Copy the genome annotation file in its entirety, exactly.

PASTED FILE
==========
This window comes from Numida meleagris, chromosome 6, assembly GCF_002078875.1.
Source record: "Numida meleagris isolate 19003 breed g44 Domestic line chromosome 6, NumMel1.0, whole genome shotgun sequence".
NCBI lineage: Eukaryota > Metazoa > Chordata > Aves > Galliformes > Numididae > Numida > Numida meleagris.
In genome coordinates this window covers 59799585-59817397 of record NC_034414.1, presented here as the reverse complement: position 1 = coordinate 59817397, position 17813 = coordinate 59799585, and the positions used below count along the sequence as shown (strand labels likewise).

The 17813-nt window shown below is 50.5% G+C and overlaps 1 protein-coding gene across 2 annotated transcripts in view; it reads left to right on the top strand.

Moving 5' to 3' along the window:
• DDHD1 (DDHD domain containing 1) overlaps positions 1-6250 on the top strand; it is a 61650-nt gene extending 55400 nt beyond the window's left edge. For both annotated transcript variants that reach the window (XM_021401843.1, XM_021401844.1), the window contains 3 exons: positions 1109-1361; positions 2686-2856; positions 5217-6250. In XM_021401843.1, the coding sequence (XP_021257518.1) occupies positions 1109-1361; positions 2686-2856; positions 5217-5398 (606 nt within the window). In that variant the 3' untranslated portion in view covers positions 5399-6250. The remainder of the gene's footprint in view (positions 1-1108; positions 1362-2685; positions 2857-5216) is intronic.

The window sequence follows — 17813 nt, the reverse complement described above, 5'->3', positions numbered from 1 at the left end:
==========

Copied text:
This window comes from Numida meleagris, chromosome 6, assembly GCF_002078875.1.
Source record: "Numida meleagris isolate 19003 breed g44 Domestic line chromosome 6, NumMel1.0, whole genome shotgun sequence".
NCBI lineage: Eukaryota > Metazoa > Chordata > Aves > Galliformes > Numididae > Numida > Numida meleagris.
In genome coordinates this window covers 59799585-59817397 of record NC_034414.1, presented here as the reverse complement: position 1 = coordinate 59817397, position 17813 = coordinate 59799585, and the positions used below count along the sequence as shown (strand labels likewise).

The 17813-nt window shown below is 50.5% G+C and overlaps 1 protein-coding gene across 2 annotated transcripts in view; it reads left to right on the top strand.

Moving 5' to 3' along the window:
• DDHD1 (DDHD domain containing 1) overlaps positions 1-6250 on the top strand; it is a 61650-nt gene extending 55400 nt beyond the window's left edge. For both annotated transcript variants that reach the window (XM_021401843.1, XM_021401844.1), the window contains 3 exons: positions 1109-1361; positions 2686-2856; positions 5217-6250. In XM_021401843.1, the coding sequence (XP_021257518.1) occupies positions 1109-1361; positions 2686-2856; positions 5217-5398 (606 nt within the window). In that variant the 3' untranslated portion in view covers positions 5399-6250. The remainder of the gene's footprint in view (positions 1-1108; positions 1362-2685; positions 2857-5216) is intronic.

The window sequence follows — 17813 nt, the reverse complement described above, 5'->3', positions numbered from 1 at the left end: